The best abstracts come from the annual Society For Neuroscience Meeting and I like posting a few of my favorites for readers here at the blog.
Authors: *P. M. WARREN1, P. M. MACFARLANE2, J. SILVER3, W. J. ALILAIN1;
1Dept. of Neuroscience., Metro Health Med. Centre, Case Western Reserve Univ. Sch. of Med., Cleveland, OH; 2Dept. of Pediatrics, 3Dept. of Neuroscience ., Case Western Reserve Univ., Cleveland, OH
Treatments to restore respiratory function following chronic cervical spinal cord injury (SCI) have not been extensively studied. We provide evidence that a pharmacological agent and rehabilitative training may provide the key for recovery of diaphragm activity following chronic trauma. The ablation of respiratory function is caused by disruption of motoneuron pathways, formation of the chondroitin sulphate proteoglycan (CSPG) rich astroglial scar, and a reduction in interneuron, motoneuron and synaptic density. Following acute cervical SCI, CSPG breakdown by application of chrondroitinase ABC (ChABC) can restore functional diaphragm activity while intermittent hypoxia (IH) training increases respiratory drive and synaptic strength. We now provide evidence for the recovery of robust functional respiratory motor activity at both chronic (3 month) and super-chronic (1.5 year) time points following LC2H through a combination of IH training and ChABC. We used diaphragmatic electromyography (diaEMG) and phrenic nerve recordings to demonstrate that a single application of ChABC (0.005U) can recover extensive respiratory motor function following chronic and super-chronic SCI. Control treated animals showed no endogenous recovery of diaphragm function. While having limited effect upon diaEMG patterns, IH training alone was shown to enhance maximal phrenic nerve activity. However, the combined treatment of IH and ChABC was shown to substantially enhance diaEMG and maximal phrenic nerve activity beyond that demonstrated by either group alone. Interestingly, in a subpopulation of animals the muscle activity in this combination group can become unstructured, degrading patterned activity on the lesioned side. This tonic/chaotic activity is governed by a serotonergic (5-HT) mechanism and suggests considerable remodeling of spinal cord circuitry below the level of the lesion at chronic stages. Indeed, ChABC and IH treated animals which recover normal breathing patterns following treatment can be made chaotic by giving exogenous 5-HT, while those that are already chaotic can be normalized by blocking certain 5-HT receptors. These data demonstrate the significant restoration of diaphragm function and nerve activity at chronic and super-chronic time points following cervical SCI due to matrix modification, induction of plasticity and facilitation of drive. Yet, the potential emergence of chaos is indicative of the complications inherent in repairing the chronically injured spinal cord and suggest the need for tight mechanistic and environmental control.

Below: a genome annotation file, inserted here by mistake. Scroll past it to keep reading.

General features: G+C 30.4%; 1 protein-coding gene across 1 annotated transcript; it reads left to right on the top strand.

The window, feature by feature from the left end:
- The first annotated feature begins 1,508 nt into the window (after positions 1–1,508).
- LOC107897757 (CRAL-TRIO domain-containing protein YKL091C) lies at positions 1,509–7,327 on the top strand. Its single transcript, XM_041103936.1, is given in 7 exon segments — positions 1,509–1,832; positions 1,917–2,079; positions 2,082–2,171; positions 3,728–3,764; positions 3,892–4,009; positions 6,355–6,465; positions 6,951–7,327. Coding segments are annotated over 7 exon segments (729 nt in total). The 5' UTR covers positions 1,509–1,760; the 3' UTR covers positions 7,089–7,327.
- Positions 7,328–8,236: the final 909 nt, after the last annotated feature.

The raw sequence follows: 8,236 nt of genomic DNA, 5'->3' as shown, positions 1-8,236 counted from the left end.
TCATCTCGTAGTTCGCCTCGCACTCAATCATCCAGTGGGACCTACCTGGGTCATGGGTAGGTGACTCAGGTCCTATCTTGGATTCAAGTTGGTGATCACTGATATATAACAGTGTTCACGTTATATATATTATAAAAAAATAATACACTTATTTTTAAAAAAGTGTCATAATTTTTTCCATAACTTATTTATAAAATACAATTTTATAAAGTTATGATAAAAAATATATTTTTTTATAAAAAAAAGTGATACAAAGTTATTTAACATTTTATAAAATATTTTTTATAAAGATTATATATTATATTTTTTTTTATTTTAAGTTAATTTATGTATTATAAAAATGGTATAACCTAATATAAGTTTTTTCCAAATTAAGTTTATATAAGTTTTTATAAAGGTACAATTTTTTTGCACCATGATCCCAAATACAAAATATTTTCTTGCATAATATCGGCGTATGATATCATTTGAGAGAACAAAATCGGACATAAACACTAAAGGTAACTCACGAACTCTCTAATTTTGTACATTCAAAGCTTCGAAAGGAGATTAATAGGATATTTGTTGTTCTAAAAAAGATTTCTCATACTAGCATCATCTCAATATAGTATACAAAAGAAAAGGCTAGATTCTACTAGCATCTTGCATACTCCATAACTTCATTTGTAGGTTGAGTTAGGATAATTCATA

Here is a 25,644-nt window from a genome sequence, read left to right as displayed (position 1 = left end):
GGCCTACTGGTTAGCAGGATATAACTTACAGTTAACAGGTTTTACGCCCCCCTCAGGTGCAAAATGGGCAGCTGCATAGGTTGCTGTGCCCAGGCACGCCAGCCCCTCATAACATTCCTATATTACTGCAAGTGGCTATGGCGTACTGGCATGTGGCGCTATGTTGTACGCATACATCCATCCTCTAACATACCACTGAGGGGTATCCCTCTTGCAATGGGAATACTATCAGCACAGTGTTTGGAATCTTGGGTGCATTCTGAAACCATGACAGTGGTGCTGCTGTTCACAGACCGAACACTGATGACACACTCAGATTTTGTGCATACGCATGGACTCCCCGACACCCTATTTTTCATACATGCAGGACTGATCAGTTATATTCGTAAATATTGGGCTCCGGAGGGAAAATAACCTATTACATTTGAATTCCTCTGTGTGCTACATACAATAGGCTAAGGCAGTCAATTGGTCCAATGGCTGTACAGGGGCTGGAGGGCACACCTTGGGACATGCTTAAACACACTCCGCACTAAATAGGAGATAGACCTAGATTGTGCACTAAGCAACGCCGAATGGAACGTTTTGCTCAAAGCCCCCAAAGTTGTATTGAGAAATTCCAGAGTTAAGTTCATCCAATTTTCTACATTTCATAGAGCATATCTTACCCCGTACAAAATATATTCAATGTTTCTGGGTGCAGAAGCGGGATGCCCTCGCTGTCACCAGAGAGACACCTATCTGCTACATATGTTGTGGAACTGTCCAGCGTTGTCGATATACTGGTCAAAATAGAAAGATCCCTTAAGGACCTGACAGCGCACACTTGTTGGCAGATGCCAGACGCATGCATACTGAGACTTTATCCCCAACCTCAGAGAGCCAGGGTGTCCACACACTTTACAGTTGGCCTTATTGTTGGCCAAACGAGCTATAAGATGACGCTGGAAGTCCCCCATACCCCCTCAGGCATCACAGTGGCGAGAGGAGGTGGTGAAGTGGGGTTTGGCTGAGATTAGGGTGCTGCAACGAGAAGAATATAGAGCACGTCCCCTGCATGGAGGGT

Case Western Reserve researchers have developed a procedure that restores function to muscles involved in the control of breathing – even when they have been paralyzed for more than a year. The breakthrough offers hope that one day patients with severe spinal cord injuries will be able to breathe again without the assistance of a ventilator…